Master Lock has many different word combination locks and cable bike locks on the market that have fixed disks. (You cannot swap the order of the disks.)
In the escape room community, the three best known fixed-disk locks are:
All of these fixed-disk letter locks have the exact same letter distribution, which made me wonder:
How many 4-letter words can these Master Locks create?
I hope to see more variation in solutions used on these locks in escape rooms. The same half-dozen words show up a whole lot. (I’m looking at you BURY, STAR, & SAND).
Each fixed-disk letter Master Lock uses the following configuration:
Disk 1: L N B D M J P R S T
Disk 2: O U Y R T L H A E I
Disk 3: C D E O R S T L N A
Disk 4: K Y R S T L N E D H
What Words Can This Distribution Generate?
There is no way to generate a single answer to the question “how many English words can this lock create?” English is a constantly evolving language. Words are created, usage shifts, and words fall into disuse.
Column A is the common English word list. This is by far the most useful column. It has 695 words.
Column B is the “ENABLE” word list. These are still words, but they are obscure or old English.
The next three columns are decreasing useful, with the fifth column being words from Wikipedia (which includes acronyms, initialisms and the like).
Each list omits the words found in the previous lists.
I’ve included all of the columns in the spreadsheet because even the less useful columns have some interesting entries… They are just few and far between.
Bragg used TEA Crossword Helper, which is anagramming software on steroids. This is the kind of software that you use if you’re really serious about winning a major puzzle hunt.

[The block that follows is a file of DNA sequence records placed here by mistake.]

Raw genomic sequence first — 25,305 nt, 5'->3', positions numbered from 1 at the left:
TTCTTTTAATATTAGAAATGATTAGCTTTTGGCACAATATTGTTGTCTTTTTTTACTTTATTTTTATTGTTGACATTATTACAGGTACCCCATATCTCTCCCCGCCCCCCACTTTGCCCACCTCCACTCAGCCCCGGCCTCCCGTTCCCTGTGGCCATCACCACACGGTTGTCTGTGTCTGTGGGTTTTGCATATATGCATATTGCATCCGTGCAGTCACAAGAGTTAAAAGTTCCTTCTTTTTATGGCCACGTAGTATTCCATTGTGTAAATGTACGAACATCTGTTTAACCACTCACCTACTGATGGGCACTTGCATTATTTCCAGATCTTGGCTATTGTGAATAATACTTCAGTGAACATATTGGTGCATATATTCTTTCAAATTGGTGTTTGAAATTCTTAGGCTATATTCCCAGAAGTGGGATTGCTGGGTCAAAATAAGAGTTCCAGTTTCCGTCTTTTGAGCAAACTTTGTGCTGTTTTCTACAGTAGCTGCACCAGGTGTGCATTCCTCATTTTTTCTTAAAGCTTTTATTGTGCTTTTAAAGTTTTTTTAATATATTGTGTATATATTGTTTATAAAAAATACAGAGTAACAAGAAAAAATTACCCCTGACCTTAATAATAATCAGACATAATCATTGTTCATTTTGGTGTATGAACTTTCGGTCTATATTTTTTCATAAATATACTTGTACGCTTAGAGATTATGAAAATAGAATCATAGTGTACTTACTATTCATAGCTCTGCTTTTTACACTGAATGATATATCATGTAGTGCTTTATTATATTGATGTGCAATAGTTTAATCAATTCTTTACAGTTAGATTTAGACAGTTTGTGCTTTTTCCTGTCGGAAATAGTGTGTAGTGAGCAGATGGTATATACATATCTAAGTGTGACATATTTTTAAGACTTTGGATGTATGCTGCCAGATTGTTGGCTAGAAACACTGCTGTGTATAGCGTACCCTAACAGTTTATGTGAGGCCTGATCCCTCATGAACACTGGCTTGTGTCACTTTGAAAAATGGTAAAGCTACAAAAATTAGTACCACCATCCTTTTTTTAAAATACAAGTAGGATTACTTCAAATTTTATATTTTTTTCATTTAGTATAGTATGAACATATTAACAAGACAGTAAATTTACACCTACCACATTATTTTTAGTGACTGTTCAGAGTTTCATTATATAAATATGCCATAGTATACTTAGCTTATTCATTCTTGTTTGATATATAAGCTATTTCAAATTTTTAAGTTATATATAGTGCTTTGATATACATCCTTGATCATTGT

From the TEA website:
“TEA comes with a database of over 6 million words and phrases including the title index for the English version of Wikipedia. These answers are classified by their familiarity, so you always see the most likely ones first. You can look up the meanings in the integrated dictionary/thesaurus or on the Internet. TEA is faster and more convenient than word lists in book form such as crossword completers, crossword dictionaries and crossword keys.”
Is There A Better Distribution?
The letters on each disk are pretty curious, especially when you notice oddities like the “J” in the first disk or the “Y” in the second disk.
From a letter frequency standpoint, these are not great letters to drop in those positions.
I reached out to Master Lock to ask how they chose this letter distribution, but they could not be reached for comment.
I suspect that there are more effective letter distributions possible that would generate even more words, but after a quick attempt at doing better, I fell a bit short. If you find one, I’d be curious to see it.
However, whether or not there is a better distribution, this is the one we have on these locks. It’s a lot of options. Feel free to use this list as a tool.